Reference 14 from the paper is "J. C. Moore, A. Grinsted, S. Jevrejeva, Eos 86, 226 (2005)." This paper is titled "New Tools for Analyzing Time Series Relationships and Trends." It is actually a short review article of several new mathematical techniques. At first glance it certainly isn't immediately apparent that this tells us how the "smoothing" was done. But there is a section titled "Nonlinear Trends in Sea Level and Temperature." This section refers to the use of Single Spectrum Analysis (SSA) to extract a nonlinear trend. It refers to Ghil et. al. 2002. So this is at best an indirect reference.

At this point I still hadn't discovered the code at the bottom of the reply, but I did have a lead. So I looked into SSA and discovered software at UCLA that was available. To make a long story short SSA is necessary but not sufficient to duplicate the R07 results. In fact further searches, and eventually the code led me to the fact that R07 relied on a matlab function called ssatrend.m. Dr. Rahmstorf on Real Climate indicated that this was available from Aslak Grinsted.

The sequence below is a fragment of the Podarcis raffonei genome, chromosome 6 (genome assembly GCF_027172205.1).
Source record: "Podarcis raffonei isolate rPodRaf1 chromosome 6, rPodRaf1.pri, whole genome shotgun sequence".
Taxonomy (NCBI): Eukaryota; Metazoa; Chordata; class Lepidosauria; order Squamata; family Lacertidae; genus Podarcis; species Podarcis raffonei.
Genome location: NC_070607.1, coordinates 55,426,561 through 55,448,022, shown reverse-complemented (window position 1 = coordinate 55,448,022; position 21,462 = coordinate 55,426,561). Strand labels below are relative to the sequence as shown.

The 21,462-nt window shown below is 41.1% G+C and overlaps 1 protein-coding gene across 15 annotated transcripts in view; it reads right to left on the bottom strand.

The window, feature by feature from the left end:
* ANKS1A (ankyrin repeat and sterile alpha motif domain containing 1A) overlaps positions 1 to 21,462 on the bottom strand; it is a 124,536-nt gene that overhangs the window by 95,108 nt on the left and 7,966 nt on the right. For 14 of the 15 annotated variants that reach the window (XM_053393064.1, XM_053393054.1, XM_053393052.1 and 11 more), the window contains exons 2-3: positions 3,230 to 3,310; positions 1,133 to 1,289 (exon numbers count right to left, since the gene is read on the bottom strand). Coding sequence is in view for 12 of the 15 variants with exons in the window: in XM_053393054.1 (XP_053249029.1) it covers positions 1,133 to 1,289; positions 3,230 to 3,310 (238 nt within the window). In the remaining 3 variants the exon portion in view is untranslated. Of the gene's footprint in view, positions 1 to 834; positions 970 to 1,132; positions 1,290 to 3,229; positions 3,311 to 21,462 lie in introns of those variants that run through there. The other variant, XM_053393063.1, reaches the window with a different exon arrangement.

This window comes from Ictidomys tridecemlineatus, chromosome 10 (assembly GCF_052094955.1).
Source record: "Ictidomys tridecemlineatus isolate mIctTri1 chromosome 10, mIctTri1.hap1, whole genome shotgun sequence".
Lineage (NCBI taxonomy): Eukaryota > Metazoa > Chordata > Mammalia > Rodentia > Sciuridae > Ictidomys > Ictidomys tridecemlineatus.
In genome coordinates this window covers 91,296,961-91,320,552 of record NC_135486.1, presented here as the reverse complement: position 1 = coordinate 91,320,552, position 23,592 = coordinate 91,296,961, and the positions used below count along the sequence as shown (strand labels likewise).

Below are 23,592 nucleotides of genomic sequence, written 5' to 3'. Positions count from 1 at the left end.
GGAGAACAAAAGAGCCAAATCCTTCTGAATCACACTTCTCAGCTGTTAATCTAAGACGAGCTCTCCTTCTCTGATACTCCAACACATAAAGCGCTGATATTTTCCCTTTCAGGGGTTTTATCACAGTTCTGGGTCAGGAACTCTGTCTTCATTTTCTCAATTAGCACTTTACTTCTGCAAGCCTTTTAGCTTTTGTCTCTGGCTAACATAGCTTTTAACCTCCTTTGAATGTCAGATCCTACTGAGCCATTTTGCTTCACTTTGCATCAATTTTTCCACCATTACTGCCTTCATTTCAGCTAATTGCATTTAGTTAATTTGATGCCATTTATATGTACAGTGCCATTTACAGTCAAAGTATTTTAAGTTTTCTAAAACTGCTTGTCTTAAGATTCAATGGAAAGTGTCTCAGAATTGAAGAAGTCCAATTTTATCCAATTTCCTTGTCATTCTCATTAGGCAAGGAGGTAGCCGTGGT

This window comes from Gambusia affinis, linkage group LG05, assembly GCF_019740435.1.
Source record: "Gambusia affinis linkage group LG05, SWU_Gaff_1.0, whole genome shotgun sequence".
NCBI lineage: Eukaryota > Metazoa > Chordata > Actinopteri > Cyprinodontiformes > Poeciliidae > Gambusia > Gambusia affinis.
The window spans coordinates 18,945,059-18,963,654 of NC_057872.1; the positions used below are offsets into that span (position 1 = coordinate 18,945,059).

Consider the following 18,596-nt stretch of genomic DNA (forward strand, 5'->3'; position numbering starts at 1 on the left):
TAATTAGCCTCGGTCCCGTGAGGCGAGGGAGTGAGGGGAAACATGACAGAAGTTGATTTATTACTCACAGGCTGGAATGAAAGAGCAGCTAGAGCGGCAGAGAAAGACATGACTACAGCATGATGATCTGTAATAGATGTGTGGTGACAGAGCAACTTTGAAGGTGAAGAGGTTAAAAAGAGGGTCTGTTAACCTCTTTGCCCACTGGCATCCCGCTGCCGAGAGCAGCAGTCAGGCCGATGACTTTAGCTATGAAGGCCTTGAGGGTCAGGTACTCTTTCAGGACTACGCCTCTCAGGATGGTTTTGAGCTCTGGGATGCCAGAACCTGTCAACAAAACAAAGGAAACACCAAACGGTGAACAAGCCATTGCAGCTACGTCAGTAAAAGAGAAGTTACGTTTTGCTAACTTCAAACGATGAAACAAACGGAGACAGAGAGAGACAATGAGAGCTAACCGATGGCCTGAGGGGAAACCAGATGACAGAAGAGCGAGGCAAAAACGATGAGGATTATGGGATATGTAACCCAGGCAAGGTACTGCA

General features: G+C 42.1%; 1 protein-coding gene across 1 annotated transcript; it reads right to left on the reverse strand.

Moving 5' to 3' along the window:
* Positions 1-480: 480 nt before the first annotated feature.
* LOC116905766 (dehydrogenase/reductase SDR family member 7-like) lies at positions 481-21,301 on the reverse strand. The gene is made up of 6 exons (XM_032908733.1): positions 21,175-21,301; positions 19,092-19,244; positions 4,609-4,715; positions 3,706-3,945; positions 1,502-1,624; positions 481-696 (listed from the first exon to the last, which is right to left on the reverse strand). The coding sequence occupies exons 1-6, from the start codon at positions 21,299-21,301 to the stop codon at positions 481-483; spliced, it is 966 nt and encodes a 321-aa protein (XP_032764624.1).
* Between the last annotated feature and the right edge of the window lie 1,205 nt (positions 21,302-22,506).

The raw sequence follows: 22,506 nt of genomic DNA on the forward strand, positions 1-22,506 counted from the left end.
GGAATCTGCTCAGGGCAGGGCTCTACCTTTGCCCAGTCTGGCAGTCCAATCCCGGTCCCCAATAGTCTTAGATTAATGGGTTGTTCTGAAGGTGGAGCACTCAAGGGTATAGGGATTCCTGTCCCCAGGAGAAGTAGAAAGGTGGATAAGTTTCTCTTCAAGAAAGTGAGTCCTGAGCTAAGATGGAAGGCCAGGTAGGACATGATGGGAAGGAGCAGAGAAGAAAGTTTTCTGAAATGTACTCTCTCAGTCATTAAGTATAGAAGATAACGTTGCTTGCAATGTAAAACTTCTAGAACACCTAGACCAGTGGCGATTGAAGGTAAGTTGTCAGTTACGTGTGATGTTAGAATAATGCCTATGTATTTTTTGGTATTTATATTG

I wrote Dr. Grinsted who wrote me back very promptly, and sent me the source code to ssatrend.m. He also commented that he had no idea how Dr. Rahmstorf had gotten a copy of it, and that he had never meant for it to be distributed. I think that he was just concerned about it being unsupported. My own view is that it is pretty strange to use some random piece of code in a published paper without making the code your own. Especially where, as in this case, the strength of ther result depends on using this specific algorithm. It isn't available from any of the usual Matlab repositories which is the first place I looked.

In any event with a little effort I found an SSA algorithm written in R on source forge. I checked its results agains the UCLA program and they were identical so I knew the foundation was good. Then with some effort, I translated ssatrend.m into R so that I could run it on an open platform.

Finally I translated the code supplied in the reply written by Dr. Rahmstorf into R so that I could at see if I was starting from the same place. This was successful.

Using the supplied input files for sea level and temperature I get a correlation coefficient (R) of .88 exactly as reported in R07. In addition the following graphs are identical to figures two and three (top) of R07. The code is here.

At the end of the day the use of this unpublished algorithm made this much harder than it should have been as the underlying concept is very simple. I have no idea how a reviewer could have evaluated whether the use of this algorithm made sense. Having said that I don't really see any problem with it, and I look forward to trying ssatrend with other data.